Development Reference Guides


Performance and Large Program Considerations

IPO-related Performance Issues

There are some general optimization guidelines for using IPO that you should keep in mind:
  • Using IPO on very large programs might trigger internal limits of other compiler optimization phases.
  • Applications where the compiler does not have sufficient intermediate representation (IR) coverage to do whole program analysis might not perform as well as those where IR information is complete.
In addition to these general guidelines, there are some practices to avoid while using IPO. The following list summarizes the activities to avoid:
  • Do not use the link phase of an IPO compilation using mock object files produced for your application by a different compiler. Intel® compilers cannot inspect mock object files generated by other compilers for optimization opportunities.
  • Update make files to call the appropriate Intel linkers when using IPO from scripts. For Linux, replace all instances of
    ; for Windows, replace all instances of

IPO for Large Programs

In most cases, IPO generates a single true object file for the link-time compilation. This behavior is not optimal for very large programs, perhaps even making it impossible to use
compiler option on the application.
The compiler provides two methods to avoid this problem. The first method is an automatic size-based heuristic, which causes the compiler to generate multiple true object files for large link-time compilations. The second method is to manually instruct the compiler to perform multi-object IPO.
  • Use the
    compiler option and pass an integer value in the place of
Regardless of the method used, it is best to use the compiler defaults first and examine the results. If the defaults do not provide the desired results then experiment with generating a different number of object files.

to Create Multiple Object Files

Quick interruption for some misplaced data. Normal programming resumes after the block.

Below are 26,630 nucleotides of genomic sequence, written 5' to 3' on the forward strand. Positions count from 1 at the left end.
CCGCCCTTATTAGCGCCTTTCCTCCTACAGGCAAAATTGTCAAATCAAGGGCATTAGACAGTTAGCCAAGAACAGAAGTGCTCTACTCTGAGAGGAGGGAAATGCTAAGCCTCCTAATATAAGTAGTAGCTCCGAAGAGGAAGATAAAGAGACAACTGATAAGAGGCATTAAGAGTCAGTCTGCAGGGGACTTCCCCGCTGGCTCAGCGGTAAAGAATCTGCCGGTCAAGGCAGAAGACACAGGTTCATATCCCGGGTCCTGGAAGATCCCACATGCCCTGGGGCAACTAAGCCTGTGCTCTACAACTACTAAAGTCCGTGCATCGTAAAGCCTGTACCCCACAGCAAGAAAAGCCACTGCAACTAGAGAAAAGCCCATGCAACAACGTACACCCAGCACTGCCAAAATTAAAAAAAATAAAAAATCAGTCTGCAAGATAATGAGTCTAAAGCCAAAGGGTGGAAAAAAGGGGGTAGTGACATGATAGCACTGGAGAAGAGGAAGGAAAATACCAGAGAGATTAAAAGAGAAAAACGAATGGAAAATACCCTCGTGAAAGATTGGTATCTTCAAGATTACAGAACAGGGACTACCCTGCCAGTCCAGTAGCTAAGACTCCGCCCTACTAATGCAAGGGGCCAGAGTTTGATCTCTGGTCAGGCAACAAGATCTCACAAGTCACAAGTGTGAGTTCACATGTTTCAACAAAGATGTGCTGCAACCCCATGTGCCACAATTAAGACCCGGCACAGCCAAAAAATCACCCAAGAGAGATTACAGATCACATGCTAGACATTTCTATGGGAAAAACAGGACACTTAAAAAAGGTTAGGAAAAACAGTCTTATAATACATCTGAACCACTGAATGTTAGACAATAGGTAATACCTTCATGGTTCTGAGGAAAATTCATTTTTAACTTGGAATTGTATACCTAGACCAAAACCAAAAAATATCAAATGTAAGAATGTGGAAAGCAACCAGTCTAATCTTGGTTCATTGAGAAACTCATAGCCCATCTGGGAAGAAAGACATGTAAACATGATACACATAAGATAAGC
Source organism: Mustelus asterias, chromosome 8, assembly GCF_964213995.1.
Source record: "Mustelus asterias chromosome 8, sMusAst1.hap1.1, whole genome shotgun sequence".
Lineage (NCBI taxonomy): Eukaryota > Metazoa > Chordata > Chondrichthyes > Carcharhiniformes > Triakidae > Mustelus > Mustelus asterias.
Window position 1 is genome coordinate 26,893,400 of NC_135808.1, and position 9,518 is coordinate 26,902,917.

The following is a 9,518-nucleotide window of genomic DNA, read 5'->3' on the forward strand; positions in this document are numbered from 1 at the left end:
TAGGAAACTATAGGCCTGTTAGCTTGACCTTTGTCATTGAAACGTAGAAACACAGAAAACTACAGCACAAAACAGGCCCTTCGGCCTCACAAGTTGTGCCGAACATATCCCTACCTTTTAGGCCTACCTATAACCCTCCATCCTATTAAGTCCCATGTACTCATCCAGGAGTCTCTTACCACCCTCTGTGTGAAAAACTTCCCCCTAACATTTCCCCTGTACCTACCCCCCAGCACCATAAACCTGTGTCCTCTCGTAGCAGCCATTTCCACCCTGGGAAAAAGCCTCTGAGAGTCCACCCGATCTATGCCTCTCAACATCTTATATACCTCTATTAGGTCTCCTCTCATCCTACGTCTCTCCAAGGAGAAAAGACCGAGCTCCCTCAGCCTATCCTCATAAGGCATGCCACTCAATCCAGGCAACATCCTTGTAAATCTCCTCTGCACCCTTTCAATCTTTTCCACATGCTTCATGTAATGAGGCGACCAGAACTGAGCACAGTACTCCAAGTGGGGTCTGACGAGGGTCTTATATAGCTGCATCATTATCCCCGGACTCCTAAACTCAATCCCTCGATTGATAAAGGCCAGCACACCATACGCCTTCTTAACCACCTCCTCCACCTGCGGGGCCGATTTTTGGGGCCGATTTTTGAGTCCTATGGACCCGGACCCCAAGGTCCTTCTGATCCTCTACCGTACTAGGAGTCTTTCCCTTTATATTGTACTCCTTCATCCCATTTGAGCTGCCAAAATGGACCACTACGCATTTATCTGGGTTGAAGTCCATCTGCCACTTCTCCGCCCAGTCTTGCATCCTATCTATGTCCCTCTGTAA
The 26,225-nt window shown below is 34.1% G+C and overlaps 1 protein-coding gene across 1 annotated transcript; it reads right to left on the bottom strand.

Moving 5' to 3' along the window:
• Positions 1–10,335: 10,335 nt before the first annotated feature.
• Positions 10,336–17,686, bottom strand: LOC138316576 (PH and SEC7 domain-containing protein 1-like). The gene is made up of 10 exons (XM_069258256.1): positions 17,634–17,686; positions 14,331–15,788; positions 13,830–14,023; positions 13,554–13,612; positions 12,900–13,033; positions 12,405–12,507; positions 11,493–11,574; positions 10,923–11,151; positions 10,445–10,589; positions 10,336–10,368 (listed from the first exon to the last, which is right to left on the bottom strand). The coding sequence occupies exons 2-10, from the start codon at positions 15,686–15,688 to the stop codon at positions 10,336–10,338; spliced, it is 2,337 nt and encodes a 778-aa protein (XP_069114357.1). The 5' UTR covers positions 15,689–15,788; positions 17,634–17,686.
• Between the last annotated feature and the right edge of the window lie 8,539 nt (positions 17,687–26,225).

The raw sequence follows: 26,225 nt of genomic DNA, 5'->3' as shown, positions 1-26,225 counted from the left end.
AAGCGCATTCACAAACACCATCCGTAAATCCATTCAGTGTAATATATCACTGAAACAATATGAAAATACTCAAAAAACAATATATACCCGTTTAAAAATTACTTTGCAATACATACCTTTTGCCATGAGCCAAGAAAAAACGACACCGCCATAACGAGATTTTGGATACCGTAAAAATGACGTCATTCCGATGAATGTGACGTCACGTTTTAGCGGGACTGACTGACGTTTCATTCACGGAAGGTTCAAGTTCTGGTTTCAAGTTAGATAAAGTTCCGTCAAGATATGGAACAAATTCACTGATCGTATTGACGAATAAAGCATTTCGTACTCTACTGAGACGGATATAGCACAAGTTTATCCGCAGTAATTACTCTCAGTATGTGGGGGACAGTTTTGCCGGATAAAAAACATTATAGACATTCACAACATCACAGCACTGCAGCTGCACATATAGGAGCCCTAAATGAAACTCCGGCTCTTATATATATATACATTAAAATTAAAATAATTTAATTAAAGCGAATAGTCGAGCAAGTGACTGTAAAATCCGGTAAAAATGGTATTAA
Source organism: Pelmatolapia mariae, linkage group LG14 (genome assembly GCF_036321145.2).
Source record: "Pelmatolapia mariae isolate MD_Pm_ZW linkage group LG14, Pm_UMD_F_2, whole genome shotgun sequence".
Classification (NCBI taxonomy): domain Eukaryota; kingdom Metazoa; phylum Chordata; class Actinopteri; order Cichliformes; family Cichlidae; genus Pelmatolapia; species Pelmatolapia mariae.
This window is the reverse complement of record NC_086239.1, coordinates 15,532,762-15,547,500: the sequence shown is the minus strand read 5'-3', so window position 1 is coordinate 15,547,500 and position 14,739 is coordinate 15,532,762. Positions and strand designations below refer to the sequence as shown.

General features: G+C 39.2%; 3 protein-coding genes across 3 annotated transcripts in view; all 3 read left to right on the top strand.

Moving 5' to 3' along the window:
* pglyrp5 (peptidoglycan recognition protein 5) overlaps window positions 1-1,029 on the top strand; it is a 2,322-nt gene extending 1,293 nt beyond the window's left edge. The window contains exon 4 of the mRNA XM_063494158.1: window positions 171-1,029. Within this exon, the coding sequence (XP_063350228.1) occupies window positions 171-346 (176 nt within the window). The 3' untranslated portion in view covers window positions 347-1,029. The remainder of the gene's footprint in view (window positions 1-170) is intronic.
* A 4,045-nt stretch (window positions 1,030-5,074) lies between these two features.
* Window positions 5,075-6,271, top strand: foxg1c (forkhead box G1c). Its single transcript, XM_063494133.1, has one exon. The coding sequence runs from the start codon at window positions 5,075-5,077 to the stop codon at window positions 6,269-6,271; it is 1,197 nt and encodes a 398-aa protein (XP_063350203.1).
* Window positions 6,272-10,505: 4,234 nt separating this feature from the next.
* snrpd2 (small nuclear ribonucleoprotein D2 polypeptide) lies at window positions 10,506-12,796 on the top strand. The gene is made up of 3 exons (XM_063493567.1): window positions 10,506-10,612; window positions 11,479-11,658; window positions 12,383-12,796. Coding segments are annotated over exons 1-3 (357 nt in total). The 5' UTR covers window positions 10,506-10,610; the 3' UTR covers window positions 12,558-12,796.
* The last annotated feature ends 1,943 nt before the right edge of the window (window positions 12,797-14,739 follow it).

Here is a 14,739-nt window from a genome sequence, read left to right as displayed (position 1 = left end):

If you specify
, which is the same as not specifying a value, the compiler uses heuristics to determine whether to create one or more object files based on the expected size of the application. The compiler generates one object file for small applications, and two or more object files for large applications. If you specify any value greater than 0, the compiler generates that number of object files, unless the value you pass a value that exceeds the number of source files. In that case, the compiler creates one object file for each source file then stops generating object files.
The following example commands demonstrate how to use
option to compile large programs.
Operating System
Example Command
dpcpp -ipo2 -c a.cpp b.cpp
dpcpp-cl /Qipo2 /c a.cpp b.cpp
In executing the above commands, the compiler generates object files using an OS-dependent naming convention. On Linux*, the example command results in object files named
, and
. On Windows*, the file names follow the same convention; however, the file extensions will be
Link the resulting object files as shown in Using IPO.

Understanding Code Layout and Multi-Object IPO

One of the optimizations performed during an IPO compilation is code layout. The analysis performed by the compiler during multi-file IPO determines a layout order for all of the routines for which it has intermediate representation (IR) information. For a multi-object IPO compilation, the compiler must tell the linker about the desired order.
The compiler first puts each routine in a named text section that varies depending on the operating system:
  • The first routine is placed in
    , the second is placed in
    , and so on.
  • The first routine is placed in
    , the second is placed in
    , and so on.

Product and Performance Information


Performance varies by use, configuration and other factors. Learn more at